The Latest NPR Turmoil

By James Fallows

Like Jeff Goldberg, I saw the news of the latest NPR shakeup while on the road. I am in a part of southern China where the internet connection is so shaky I can't even sign onto a VPN and each new web page, if not firewalled, can take a minute+ to appear. (Chapter 4 million: The World Is Not Flat.) I want to say more about this, especially in light of my current cover story in the magazine, but in these circumstances I can't. So let me buy time with a link to something I wrote after the previous turmoil -- the one in which Vivian Schiller was doing the pushing rather than the one being pushed out.

I still believe what I wrote there, and in the cover story. Both of the triggering events (first the firing of Juan Williams, now the NPR fundraiser's stupid comments) were mistakes, but IMHO each quickly served as a pretext for people with a larger agenda against NPR and its commitment to "real" reporting and news coverage from around the world. More to say but that's all I can type now. Pls read those other items instead!

(For the record: I have never been on the NPR staff but have appeared on various programs over the years.)

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James Fallows is a national correspondent for The Atlantic and has written for the magazine since the late 1970s. He has reported extensively from outside the United States and once worked as President Carter's chief speechwriter. His latest book is China Airborne. More

James Fallows is based in Washington as a national correspondent for The Atlantic. He has worked for the magazine for nearly 30 years and in that time has also lived in Seattle, Berkeley, Austin, Tokyo, Kuala Lumpur, Shanghai, and Beijing. He was raised in Redlands, California, received his undergraduate degree in American history and literature from Harvard, and received a graduate degree in economics from Oxford as a Rhodes scholar. In addition to working for The Atlantic, he has spent two years as chief White House speechwriter for Jimmy Carter, two years as the editor of US News & World Report, and six months as a program designer at Microsoft. He is an instrument-rated private pilot. He is also now the chair in U.S. media at the U.S. Studies Centre at the University of Sydney, in Australia.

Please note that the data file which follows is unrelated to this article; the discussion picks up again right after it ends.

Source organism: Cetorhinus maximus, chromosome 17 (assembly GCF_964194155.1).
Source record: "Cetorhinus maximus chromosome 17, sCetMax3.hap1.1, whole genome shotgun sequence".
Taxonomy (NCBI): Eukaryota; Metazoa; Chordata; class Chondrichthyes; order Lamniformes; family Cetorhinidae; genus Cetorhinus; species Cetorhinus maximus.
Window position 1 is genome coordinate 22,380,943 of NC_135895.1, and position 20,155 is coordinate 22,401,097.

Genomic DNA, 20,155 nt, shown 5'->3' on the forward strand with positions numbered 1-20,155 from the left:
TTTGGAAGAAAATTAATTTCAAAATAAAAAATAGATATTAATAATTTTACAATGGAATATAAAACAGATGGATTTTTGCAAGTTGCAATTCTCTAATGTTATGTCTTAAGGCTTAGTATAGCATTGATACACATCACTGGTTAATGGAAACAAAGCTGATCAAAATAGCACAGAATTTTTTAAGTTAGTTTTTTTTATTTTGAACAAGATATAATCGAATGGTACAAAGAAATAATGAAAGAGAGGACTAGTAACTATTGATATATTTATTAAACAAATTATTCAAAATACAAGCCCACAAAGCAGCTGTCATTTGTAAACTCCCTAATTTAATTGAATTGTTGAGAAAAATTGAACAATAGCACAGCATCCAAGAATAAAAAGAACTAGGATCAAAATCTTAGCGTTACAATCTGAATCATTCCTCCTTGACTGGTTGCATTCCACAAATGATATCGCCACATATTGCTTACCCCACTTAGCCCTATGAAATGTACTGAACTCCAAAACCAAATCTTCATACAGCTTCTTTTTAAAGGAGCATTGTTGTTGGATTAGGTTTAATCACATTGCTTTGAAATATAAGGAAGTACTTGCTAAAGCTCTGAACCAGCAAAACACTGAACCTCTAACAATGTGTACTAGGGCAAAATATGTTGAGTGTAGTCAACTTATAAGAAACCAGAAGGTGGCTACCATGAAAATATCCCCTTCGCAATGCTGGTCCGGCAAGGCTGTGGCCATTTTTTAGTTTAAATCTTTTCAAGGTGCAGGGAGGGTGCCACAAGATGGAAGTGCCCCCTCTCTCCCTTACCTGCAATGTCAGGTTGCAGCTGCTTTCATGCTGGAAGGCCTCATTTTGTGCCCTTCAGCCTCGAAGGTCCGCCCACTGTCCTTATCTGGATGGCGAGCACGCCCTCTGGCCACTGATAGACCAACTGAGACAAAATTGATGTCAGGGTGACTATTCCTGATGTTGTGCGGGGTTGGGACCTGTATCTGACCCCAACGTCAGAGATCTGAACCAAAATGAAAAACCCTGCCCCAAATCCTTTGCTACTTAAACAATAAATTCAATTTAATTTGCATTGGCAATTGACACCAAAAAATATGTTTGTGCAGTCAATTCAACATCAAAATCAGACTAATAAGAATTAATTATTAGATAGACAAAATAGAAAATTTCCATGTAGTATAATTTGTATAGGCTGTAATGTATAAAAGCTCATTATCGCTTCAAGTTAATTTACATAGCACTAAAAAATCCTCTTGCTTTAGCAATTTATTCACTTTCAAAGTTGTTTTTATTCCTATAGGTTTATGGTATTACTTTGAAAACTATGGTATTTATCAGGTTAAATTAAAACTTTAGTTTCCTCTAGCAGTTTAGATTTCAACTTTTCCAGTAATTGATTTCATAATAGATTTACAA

Fallows has been a finalist for the National Magazine Award five times and has won once; he has also won the American Book Award for nonfiction and a N.Y. Emmy award for the documentary series Doing Business in China. He was the founding chairman of the New America Foundation. His recent books Blind Into Baghdad (2006) and Postcards From Tomorrow Square (2009) are based on his writings for The Atlantic. His latest book is China Airborne. He is married to Deborah Fallows, author of the recent book Dreaming in Chinese. They have two married sons.

Fallows welcomes and frequently quotes from reader mail sent via the "Email" button below. Unless you specify otherwise, we consider any incoming mail available for possible quotation -- but not with the sender's real name unless you explicitly state that it may be used. If you are wondering why Fallows does not use a "Comments" field below his posts, please see previous explanations here and here.

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